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Sunday, October 30th, 2005

Sammy and I took a look at the new iPods up at Lenox last week, and they’re cute, cool, all of that…although at this point not quite cool and cute enough to compel me to reach walletward. If our venerable first-generation iPod suddenly died, I would buy with gusto, but until then, I’m treating our geezerPod with all the gingerness and TLC that I am our Powerbook, which is considerably more on-its-last-legs.

But the model of a la carte TV show purchasing Steve Jobs and company introduced along with those new iPods really is (for me) the seed of something way more interesting…a way to move away from the tyranny of ad support and somewhat closer to those who want the content (no more and no fewer) paying the freight.

Nathan Alderman on does some very interesting math:

Suppose Fox announces that it’s cancelling Arrested Development. Now suppose that Apple and the show’s producers put up a whole new season on iTunes for preorder, promising to crank out the episodes if enough folks pay up to see it. Say the same 2 million or so folks who watch Arrested each week sign up for a 22-episode season at $35 a pop. If Apple gets, oh, 25 percent of that, it still works out to roughly $2.3 million an episode for producers to crank out the further adventures of the Bluth clan. (A quick Google search suggests the show currently costs $1.5 million an episode to produce. Does anyone else hear cash registers?) If those episodes also air on TV, the ad revenue would kick in even more to the budget. And even more money would trickle in over months and years as new folks discovered the show and signed up to download the newly made episodes.

This could be big. This could be Veronica Mars never getting cancelled big. In my sad, sad little dreams, this could even be new episodes of Firefly or Farscape big.

That sound you hear is several thousand die-hard fans rushing to their keyboards, looking for someone, anyone to bombard with e-mails. Be afraid. Or excited. Or possibly both.

Now, of course, the supposition that stands out here begging to be challenged is that the “same 2 million or so” folks have access to broadband, the iTunes store and a way to play the videos. I’m quite sure that at this moment that’s not the case, but I’m also comfortable envisioning a day when that might be the way the world works. So I’m very happy that two big’ol’corps like Apple and Disney/ABC are testing the waters. And I hope they’re happy with what they’re seeing this early in the model.

Update:Apple today announced that its iTunes Music Store has sold more than one million videos since it began selling them on on October 12. That’d pay for an episode or two of Firefly…

It’s a start.

Friday, October 28th, 2005

I remember sitting in my high school newspaper office in 1973, learning about exactly how serious obstruction of justice is. Misdeeds are bad, lying about them under oath is worse. It’s that simple. Now, another generation has a chance to read and learn.

I look at today’s indictment of the Vice-President’s chief of staff as some sort of start toward a more complete national discussion of how the current administration imperiled the core values of our democracy by authorizing secrecy without accountability, torture without limits, and tacit campaigns against anyone who threatened to expose the lack of reasons to go to war and sacrifice 2000 Americans and countless others.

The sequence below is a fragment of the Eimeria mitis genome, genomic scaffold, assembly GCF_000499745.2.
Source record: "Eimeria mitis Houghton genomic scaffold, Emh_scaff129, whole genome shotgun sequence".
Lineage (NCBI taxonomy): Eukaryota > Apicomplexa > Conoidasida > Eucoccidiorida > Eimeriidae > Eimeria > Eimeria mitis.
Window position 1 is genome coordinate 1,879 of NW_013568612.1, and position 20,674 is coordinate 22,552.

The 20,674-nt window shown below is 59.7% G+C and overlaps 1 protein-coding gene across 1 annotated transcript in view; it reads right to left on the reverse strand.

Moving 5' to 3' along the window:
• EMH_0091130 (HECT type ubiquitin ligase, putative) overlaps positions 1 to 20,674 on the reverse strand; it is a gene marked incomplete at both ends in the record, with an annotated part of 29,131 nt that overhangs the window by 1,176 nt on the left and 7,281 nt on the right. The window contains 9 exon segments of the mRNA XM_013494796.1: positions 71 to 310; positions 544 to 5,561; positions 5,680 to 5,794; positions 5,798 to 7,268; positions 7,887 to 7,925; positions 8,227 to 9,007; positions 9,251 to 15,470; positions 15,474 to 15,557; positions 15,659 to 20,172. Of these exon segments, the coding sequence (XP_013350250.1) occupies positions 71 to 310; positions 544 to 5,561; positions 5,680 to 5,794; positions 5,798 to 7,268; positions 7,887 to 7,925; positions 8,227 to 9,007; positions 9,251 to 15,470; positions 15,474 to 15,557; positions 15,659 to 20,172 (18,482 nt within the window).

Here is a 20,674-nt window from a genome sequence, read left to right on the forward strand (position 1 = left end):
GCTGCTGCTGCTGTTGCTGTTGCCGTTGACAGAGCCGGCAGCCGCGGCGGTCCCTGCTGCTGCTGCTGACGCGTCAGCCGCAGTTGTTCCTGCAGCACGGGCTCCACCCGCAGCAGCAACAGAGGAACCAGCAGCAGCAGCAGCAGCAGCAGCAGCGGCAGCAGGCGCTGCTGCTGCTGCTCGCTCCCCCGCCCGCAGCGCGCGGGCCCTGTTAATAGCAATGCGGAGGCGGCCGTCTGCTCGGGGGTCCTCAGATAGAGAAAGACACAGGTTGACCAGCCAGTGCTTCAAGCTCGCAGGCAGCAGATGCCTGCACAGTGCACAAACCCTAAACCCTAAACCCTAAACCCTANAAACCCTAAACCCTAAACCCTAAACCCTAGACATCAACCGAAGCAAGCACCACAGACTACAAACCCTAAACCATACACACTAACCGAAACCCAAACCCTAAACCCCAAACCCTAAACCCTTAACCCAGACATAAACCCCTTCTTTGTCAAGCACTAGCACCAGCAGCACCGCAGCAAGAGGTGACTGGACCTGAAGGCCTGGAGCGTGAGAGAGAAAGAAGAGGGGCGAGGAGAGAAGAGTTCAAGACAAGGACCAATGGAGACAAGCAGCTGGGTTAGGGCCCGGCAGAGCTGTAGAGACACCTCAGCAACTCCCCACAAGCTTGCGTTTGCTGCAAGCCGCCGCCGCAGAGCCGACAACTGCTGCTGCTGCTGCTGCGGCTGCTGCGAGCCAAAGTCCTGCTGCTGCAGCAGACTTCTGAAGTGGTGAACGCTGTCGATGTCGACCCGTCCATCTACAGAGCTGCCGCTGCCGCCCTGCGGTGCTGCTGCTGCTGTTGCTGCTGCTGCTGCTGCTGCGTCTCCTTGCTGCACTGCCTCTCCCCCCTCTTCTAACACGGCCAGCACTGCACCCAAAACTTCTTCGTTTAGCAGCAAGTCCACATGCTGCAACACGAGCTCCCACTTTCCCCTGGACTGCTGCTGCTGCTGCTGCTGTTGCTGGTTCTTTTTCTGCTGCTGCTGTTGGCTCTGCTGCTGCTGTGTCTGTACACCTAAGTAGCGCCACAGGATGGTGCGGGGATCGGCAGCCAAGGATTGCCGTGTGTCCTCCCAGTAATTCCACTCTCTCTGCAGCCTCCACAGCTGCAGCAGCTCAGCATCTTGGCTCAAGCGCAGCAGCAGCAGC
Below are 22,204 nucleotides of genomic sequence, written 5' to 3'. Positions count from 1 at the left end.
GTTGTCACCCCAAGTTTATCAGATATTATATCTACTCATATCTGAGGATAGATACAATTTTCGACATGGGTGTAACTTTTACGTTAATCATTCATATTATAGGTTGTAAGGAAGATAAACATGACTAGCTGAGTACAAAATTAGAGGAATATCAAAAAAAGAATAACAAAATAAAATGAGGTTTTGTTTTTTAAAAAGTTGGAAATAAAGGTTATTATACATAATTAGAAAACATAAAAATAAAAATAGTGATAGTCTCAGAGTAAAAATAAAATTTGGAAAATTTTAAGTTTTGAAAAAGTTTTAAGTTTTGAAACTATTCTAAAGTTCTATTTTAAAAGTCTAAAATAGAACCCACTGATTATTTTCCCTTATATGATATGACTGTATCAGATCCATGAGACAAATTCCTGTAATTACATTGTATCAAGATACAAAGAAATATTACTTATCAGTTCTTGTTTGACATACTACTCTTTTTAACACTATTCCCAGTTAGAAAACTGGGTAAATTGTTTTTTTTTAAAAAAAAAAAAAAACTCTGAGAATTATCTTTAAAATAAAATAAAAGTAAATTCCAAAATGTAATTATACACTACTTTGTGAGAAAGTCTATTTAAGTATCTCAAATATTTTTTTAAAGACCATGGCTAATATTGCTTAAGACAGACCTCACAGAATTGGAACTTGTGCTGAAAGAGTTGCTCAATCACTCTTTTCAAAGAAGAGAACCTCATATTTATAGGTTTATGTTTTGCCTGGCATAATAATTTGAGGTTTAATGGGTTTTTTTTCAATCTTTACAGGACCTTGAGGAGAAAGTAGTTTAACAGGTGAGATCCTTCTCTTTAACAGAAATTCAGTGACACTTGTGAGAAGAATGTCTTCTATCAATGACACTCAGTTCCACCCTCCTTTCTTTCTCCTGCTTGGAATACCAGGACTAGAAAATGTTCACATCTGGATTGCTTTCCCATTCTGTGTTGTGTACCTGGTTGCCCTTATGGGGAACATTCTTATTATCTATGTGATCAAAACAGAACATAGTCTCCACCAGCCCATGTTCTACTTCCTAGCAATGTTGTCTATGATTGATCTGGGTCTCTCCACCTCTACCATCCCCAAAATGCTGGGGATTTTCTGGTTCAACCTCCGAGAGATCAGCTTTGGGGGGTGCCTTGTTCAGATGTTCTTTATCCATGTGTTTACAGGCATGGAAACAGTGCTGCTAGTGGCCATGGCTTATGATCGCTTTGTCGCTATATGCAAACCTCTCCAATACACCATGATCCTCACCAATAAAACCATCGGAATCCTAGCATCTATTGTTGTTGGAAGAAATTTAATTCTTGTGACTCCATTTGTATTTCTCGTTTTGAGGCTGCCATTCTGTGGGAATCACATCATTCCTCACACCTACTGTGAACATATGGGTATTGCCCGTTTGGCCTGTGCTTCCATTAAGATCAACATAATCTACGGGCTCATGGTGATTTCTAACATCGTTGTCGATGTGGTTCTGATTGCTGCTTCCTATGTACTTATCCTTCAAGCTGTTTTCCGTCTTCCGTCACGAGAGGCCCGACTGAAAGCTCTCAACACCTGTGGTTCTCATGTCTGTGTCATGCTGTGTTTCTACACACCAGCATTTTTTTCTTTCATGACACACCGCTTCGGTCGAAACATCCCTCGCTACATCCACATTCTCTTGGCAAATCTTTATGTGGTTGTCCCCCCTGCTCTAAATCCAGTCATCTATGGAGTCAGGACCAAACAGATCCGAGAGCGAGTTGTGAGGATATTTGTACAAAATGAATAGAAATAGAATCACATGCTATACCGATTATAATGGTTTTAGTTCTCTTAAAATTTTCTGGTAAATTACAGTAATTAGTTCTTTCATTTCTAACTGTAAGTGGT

Read the indictment (PDF) and the prosecutor’s statement (PDF) for yourself. (Thanks, CNN. I tried to find them, as advertised, on the Department of Justice website, but I guess the attorney general didn’t want to make it too easy.)

Our muffled outrage is beginning to be heard.

Cool music.

Saturday, October 1st, 2005

I guess since people have been leaking pictures of the other “iTunes Everywhere” initiative products, from Windows Mobile to PSPs to even a specially enhanced Apple Newton, I can share with you a unit we’ve been beta-testing for an unnamed Cupertino-based computer company for a couple of months now. Based on a 1989 Frigidaire side-by-side refrigerator, this low-temperature-tolerant flat-panel display and integrated iTunes interface is powered by G5-style liquid heat-exchange coils grafted into the refrigeration system, replacing much of the icemaker assembly.

(Click on the image at right to see a larger version.)

The smart playlists feature comes preset with ambient music selected to match the temperature in the compartment—by special arrangment with the artists, the unit comes bundled with 15 selections from Zero 7 to get you started.

The iFridge can send notifications via a clever integration of Delicious Library and iCal when the number of eggs available drops below a certain level or the expire date on certain products in its UPC database is nearing or has been reached.

We’ve learned a lot during the test period…for example, ketchup bottles and other “tall” leftovers can really take a toll on the system’s ease-of-use. And, of course, it’s best to have your music choices in mind before you open the door.

The entire unit is designed to sleep when the door is closed…we think.